We propose the establishment of a professional jury system. Establishing an actual position of professional juror would go incredibly far in ameliorating the intrinsic problems of misapplication of evidence, legal precedent, and other aspects of jurisprudence that easily result in gross miscarriages of justice across the country.
One of the great hallmarks of the American experience in the justice system is the intention that all are equal under the law. While we know the reality of the application of that truism falls short too often, the basis is the ideal we as a society strive towards. Public debates rage about the usefulness of the 2nd Amendment, the definition of “Free Speech,” the application of states’ rights or warrants. While the 6th Amendment is rarely brought up in discussion, almost always the pressing issue revolves around “the right to a speedy and public trial.” Throughout the centuries of usage of the Bill of Rights to inform and apply American court proceedings, one of the most unassailable assumed rights we have all enshrined is the notion that every citizen is held to account by a jury of their peers. Interestingly, the text of the 6th Amendment never mandates jury composition. All that the Constitution demands of a jury is that it is impartial and geographically derived from “the State and district” of the crime. And still, we hold as inviolate that a jury of one’s peers is held as a civic duty integral to all citizens.
The application, or misapplication, of “justice” in the American court system not only is a well-known issue that is imminently researched and studied and reviewed professionally, but also campaigned on in diatribes by candidates and pundits. It is even regularly mocked by artists and comedians – those necessary aspects of our society that hold up a mirror of social truth to and for us. We discuss a host of issues that impact the system: lawyer’s ethics, law enforcement and evidence chains, structural biases inside of the laws themselves, and even the role of media all are easily identified and commonly recognized in the ability to affect the outcome of a trial. We do not dismiss these issues at all. However we do want to shine a light on the fact that in many situations juries can be and are swayed by the misapplication from any or all these factors.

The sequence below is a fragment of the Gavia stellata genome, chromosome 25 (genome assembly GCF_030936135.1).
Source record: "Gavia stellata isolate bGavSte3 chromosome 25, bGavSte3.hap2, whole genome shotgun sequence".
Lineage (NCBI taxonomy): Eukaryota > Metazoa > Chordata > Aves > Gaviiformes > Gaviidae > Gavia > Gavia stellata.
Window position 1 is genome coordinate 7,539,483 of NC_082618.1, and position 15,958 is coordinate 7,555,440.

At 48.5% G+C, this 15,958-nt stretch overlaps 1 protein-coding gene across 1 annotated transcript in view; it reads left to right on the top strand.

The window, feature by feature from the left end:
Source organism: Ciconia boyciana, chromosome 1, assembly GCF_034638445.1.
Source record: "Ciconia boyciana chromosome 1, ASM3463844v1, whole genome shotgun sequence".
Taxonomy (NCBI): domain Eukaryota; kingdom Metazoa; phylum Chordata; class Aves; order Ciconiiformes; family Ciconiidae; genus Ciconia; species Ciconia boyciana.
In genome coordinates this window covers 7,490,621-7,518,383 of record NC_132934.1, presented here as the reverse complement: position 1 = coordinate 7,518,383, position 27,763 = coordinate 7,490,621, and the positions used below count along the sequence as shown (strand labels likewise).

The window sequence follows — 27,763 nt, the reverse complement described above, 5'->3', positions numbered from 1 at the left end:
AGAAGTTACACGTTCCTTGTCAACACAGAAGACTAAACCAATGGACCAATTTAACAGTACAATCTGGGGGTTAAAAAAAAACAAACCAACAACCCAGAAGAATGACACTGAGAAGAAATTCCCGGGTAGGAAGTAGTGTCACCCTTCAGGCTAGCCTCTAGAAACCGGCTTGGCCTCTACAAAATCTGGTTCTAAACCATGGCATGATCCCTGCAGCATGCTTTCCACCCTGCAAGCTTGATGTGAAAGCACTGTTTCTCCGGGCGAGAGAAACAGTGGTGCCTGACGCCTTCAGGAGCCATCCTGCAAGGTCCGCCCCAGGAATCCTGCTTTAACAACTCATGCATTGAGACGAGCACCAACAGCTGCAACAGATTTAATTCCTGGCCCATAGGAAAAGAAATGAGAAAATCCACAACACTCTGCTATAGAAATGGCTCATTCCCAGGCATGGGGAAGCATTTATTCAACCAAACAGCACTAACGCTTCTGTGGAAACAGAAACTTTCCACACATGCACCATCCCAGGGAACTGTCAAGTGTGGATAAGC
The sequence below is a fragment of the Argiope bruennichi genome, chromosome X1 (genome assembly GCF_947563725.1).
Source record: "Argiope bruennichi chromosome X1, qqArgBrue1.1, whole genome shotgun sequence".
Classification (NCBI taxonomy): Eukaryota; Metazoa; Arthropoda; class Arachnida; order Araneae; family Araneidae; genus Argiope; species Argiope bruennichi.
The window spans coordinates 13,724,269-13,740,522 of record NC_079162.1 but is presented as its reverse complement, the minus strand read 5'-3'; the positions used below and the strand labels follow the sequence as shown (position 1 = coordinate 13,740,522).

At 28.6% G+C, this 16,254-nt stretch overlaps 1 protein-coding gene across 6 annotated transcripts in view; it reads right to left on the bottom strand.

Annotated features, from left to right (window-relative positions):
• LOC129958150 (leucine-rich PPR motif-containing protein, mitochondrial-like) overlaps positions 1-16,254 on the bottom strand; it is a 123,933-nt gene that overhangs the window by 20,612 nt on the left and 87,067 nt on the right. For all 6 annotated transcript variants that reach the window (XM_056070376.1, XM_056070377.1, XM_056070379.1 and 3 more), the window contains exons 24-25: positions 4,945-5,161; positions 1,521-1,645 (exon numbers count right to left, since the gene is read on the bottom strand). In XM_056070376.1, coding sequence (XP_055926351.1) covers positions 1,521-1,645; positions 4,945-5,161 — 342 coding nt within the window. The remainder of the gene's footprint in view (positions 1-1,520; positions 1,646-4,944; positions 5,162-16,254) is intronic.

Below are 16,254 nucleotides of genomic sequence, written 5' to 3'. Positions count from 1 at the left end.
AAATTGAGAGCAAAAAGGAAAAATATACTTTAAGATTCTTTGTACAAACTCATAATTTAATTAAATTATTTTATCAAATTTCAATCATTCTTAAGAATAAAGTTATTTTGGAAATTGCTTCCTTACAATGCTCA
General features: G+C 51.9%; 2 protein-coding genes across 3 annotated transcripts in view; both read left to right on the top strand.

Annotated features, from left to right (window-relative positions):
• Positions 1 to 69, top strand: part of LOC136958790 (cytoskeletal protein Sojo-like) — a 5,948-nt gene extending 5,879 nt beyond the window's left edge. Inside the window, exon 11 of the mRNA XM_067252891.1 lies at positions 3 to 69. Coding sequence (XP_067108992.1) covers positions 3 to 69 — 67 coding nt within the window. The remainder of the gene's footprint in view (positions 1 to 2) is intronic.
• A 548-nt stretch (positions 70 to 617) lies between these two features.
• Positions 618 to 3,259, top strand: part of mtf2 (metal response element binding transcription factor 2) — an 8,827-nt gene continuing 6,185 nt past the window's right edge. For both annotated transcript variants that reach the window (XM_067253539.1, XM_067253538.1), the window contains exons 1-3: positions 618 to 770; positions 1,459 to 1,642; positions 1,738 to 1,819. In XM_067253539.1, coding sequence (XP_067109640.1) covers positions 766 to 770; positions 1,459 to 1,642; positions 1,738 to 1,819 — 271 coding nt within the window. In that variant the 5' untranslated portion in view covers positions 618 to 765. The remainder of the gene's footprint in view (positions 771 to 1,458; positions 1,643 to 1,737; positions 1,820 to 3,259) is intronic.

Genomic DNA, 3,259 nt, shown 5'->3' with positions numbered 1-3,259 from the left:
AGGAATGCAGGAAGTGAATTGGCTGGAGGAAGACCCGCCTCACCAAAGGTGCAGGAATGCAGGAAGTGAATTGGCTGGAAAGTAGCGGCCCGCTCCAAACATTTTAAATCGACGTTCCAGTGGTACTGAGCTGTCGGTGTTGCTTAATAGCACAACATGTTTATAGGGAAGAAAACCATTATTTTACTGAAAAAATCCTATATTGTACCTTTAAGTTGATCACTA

Therefore, a jury composed of professionals that have been well trained in jurisprudence and specific application to trial verdict decisions would provide a compelling social good while having the added benefit of comporting perfectly with the text and intent of the 6th Amendment. A fully professional jury structure provides the following tangible benefits:
- Assists with the 6th Amendment promise of a speedy trial by having a reliable venire rather than the onerous and clumsy civic juror-selection process.
- Creates intellectual honesty within the jury by being trained in jurisprudence and a full understanding of jury instruction.
- Being comprised of a statistical cross-section of the demography can do more to ensure the availability that the jury to beyond reproach of discrimination.
The questions of implementation seem to fall along the type of professional system that would be the most efficacious. Clearly the professional juror would be paid a significantly decent wage – every Department of Justice has paid employment for all necessary court functions. Should the jurors be full-time, salaried employees or part-time hourly employees; should they be employed directly by the department of justice as government employees or should they be able to be contracted through a firm that trains and provides a jury pool on demand? Rather than forcing a sweeping mandate, we leave the fine details of employment structure to the individual states and municipalities.
What must be codified nationally, however, are those issues that address the purpose and type of professional juror. While that position does not demand legal training per se – along the lines of requiring a JD or bar admittance – all professional jurors would go through consistent and thorough training in jurisprudence. Indeed, the entire crux of the proposal of a professional jury rests on this matter, for without it we do not address the fundamental problem of jury instructions going awry.
Take one of the most common situations we as a society recognize and take a collective eye-roll or head-shake: a judge instructs the jury “to disregard” what was just said or presented as evidence. We all inherently understand that is not only difficult, it is almost situationally impossible for a regular jury to do correctly, not to mention well. It was scientifically proven through Dan Wegner’s cognitive psychological research from the ‘80s about the famous “don’t think of the white bear” project. But perhaps more salient to the social psyche in terms of understanding the potential damage this can have, we only have to go back to Ghostbusters. The Stay Puft Marshmallow Man was a response to being told to NOT think about the method of their destruction. This is not to say that the average citizen jury’s difficulty in disregarding evidence will result in their city being destroyed by a 100 ft Marshmallow Man, but isn’t it worth the effort of jury reform to ensure that the American judicial system doesn’t have to “crossing the streams.”